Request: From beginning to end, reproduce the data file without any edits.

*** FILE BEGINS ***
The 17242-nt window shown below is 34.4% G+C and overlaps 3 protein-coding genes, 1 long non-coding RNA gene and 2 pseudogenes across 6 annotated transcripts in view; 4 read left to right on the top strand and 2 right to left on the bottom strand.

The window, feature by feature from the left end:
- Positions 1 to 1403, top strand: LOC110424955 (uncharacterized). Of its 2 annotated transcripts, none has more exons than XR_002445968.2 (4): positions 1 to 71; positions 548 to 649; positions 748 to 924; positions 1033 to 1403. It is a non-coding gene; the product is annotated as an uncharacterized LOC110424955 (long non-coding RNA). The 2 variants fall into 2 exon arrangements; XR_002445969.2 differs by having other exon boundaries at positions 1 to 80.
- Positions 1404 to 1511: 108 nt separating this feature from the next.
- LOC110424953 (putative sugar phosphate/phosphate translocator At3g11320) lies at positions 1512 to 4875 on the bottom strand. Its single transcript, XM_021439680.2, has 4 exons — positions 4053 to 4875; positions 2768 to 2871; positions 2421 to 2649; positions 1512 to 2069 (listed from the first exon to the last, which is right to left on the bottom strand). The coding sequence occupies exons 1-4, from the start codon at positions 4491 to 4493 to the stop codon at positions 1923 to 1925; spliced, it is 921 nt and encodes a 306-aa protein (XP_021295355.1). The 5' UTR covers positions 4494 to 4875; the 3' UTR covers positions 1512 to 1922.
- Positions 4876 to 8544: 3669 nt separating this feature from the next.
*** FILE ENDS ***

The 17242-nt window shown below is 34.4% G+C and overlaps 3 protein-coding genes, 1 long non-coding RNA gene and 2 pseudogenes across 6 annotated transcripts in view; 4 read left to right on the top strand and 2 right to left on the bottom strand.

The window, feature by feature from the left end:
- Positions 1 to 1403, top strand: LOC110424955 (uncharacterized). Of its 2 annotated transcripts, none has more exons than XR_002445968.2 (4): positions 1 to 71; positions 548 to 649; positions 748 to 924; positions 1033 to 1403. It is a non-coding gene; the product is annotated as an uncharacterized LOC110424955 (long non-coding RNA). The 2 variants fall into 2 exon arrangements; XR_002445969.2 differs by having other exon boundaries at positions 1 to 80.
- Positions 1404 to 1511: 108 nt separating this feature from the next.
- LOC110424953 (putative sugar phosphate/phosphate translocator At3g11320) lies at positions 1512 to 4875 on the bottom strand. Its single transcript, XM_021439680.2, has 4 exons — positions 4053 to 4875; positions 2768 to 2871; positions 2421 to 2649; positions 1512 to 2069 (listed from the first exon to the last, which is right to left on the bottom strand). The coding sequence occupies exons 1-4, from the start codon at positions 4491 to 4493 to the stop codon at positions 1923 to 1925; spliced, it is 921 nt and encodes a 306-aa protein (XP_021295355.1). The 5' UTR covers positions 4494 to 4875; the 3' UTR covers positions 1512 to 1922.
- Positions 4876 to 8544: 3669 nt separating this feature from the next.